It's OK to Laugh at the English

It's OK to Laugh at the English

By David Gerrie

A still from Dad's Army.
SourceA still from Dad's Army.


If you already love silly walks, you need to add this show to your must-watch list.

By David Gerrie

In any list of “Funniest-Ever Scene in a British TV Sitcom,” one clip always vies for a spot on the podium. What has become known to critics and fans alike as “The List” from Dad’s Army subtly pricks at a particular type of middle-class British pomposity, a trait that became a mainstay of mirth-making throughout its 1968-77 run on BBC-TV, attracting 18 million viewers at its height. Now, Universal Pictures is producing a feature film reboot, set in 1944 after the action from the television series concluded. The producers have assembled an almost impossibly starry cast of the U.K.’s finest acting talent, including Sir Tom Courtenay, Sir Michael Gambon, Bill Nighy and Felicity Montagu, just to name a few eager to take part. 

“The List” scene comes from a Dad’s Army episode titled “The Deadly Attachment,” which aired in 1973. Dad’s Army was, by this time, in full swing as an all-the-family-could-watch ratings fixture, centered around the fumbling antics of a mismatched troop of largely over-the-hill WWII reserve soldiers, all recruited from their daytime High Street jobs. Set in the fictional town of Walmington-on-Sea, bang opposite the French coast, the Home Guard was tasked with being prepared for an imminent German invasion.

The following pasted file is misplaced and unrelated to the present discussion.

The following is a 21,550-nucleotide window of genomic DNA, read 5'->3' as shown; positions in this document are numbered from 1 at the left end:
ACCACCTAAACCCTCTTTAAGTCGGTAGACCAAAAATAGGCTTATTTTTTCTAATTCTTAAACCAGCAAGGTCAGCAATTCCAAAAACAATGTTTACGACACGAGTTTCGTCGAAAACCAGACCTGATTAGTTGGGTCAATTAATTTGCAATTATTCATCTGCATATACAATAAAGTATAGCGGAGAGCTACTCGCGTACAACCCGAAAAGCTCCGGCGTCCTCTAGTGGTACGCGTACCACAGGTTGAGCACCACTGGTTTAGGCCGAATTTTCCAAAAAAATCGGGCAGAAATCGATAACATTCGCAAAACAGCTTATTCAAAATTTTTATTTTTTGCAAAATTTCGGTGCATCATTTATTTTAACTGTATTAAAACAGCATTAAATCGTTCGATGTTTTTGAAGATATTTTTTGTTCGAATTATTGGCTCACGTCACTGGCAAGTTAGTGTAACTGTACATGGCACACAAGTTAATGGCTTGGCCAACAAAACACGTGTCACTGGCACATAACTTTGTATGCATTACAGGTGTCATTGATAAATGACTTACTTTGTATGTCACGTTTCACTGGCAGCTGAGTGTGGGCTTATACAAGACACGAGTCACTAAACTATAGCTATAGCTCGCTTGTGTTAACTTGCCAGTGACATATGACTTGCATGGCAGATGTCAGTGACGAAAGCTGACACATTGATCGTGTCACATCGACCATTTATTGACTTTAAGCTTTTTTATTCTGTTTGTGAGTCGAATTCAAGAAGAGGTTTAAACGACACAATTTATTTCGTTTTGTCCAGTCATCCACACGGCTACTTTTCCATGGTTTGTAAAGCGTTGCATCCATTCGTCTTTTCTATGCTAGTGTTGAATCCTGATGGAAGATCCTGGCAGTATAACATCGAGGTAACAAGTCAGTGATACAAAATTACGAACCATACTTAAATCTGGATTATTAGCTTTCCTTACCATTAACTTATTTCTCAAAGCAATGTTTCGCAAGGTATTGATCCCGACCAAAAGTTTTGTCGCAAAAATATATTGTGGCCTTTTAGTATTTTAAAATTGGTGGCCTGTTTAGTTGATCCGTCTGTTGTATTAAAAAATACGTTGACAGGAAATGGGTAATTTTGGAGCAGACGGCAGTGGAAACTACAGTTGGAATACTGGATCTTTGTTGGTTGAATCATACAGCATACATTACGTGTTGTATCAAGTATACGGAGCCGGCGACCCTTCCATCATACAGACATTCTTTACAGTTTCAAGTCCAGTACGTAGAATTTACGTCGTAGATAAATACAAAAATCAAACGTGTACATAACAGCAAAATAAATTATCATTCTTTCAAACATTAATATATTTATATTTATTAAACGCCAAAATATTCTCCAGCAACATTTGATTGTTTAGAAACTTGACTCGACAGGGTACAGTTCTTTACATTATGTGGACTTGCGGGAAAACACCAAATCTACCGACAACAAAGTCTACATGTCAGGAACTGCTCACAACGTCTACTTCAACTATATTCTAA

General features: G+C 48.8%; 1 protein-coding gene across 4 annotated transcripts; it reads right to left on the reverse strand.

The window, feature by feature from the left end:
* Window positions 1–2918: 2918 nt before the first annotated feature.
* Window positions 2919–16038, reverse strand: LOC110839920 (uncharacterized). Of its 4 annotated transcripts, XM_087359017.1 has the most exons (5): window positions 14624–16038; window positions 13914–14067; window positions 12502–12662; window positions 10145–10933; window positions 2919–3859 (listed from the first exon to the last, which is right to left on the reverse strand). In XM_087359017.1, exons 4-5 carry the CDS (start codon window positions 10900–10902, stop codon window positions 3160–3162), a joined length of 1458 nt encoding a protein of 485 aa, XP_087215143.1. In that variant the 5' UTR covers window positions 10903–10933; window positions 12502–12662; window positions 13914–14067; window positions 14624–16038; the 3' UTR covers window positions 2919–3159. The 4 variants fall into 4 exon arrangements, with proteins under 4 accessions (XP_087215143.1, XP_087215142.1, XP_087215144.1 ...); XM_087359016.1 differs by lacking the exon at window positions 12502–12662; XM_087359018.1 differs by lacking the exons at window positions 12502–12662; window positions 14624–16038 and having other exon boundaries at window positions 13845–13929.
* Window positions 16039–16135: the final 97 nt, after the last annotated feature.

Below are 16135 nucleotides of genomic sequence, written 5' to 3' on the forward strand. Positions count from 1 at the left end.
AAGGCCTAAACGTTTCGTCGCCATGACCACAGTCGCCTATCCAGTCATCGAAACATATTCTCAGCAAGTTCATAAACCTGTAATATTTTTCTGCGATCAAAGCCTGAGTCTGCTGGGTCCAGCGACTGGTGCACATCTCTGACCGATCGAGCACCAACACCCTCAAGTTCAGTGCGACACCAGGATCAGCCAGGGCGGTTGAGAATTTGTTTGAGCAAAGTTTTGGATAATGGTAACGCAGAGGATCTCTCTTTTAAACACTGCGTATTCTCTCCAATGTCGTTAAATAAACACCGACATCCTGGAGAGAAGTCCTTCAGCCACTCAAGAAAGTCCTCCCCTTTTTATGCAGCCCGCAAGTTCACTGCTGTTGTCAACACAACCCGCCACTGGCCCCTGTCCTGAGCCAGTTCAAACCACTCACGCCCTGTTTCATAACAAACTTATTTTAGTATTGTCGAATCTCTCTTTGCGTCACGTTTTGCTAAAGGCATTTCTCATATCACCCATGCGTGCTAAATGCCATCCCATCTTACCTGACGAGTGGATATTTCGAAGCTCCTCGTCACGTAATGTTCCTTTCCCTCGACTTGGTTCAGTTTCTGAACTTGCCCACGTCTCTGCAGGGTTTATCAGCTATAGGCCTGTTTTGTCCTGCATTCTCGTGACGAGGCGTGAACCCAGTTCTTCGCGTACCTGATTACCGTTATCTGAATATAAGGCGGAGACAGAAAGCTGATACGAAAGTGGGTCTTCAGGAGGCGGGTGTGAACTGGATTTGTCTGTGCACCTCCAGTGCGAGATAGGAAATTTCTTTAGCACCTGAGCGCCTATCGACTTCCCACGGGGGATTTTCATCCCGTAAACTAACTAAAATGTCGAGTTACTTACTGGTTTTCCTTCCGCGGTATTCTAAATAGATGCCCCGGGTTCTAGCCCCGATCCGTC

Pvt. Pike quickly, innocently and unwisely sees the chance to rattle off a popular song …

As a cross section of British social foibles, it was impeccable. In the lower ranks of the platoon were a Boer War veteran, an incontinent old duffer, a spiv, a doom-mongering undertaker and a naïf. But it was the upending of the usual comedy trope at the top of the command that created the show’s funniest comic friction. Here we had the lower-upper-class, beautifully spoken, slightly fey Sgt. Wilson subjugated to the overbearing ineptitude of middle-class Capt. Mainwaring, not only in the army but also in the bank that was home in their civilian life.

In “The List,” this motley crew have somehow managed to capture the crew of a German U-boat. Mainwaring instantly draws attention to himself by declaring the Führer to be “a lunatic who looks like Charlie Chaplin,” leading the German captain, suitably bedecked in a thickly ribbed, polo-neck sweater, to waste no time in informing his captors he is compiling a list of names for future retribution.

See photos  from the set of the “Dad’s Army” movie.

Our naïf, Pvt. Pike (played by Ian Lavender, who also appears in the new film), quickly, innocently and unwisely sees the chance to rattle off a popular song with amended lyrics stating that Hitler’s off his rocker. The sub’s commander fixes on the young reservist, demanding to know his name. In a heartbeat, Mainwaring blurts out: “Don’t tell him, Pike!” In just a few seconds and words, the jumped-up Mainwaring’s overbearing and ludicrous pomposity and stupidity are perfectly encapsulated as classic British humor in a way no fall or silly walk could ever hope to do.

Find more episodes of Dad’s Army and information on how to purchase the entire series at BBC Two.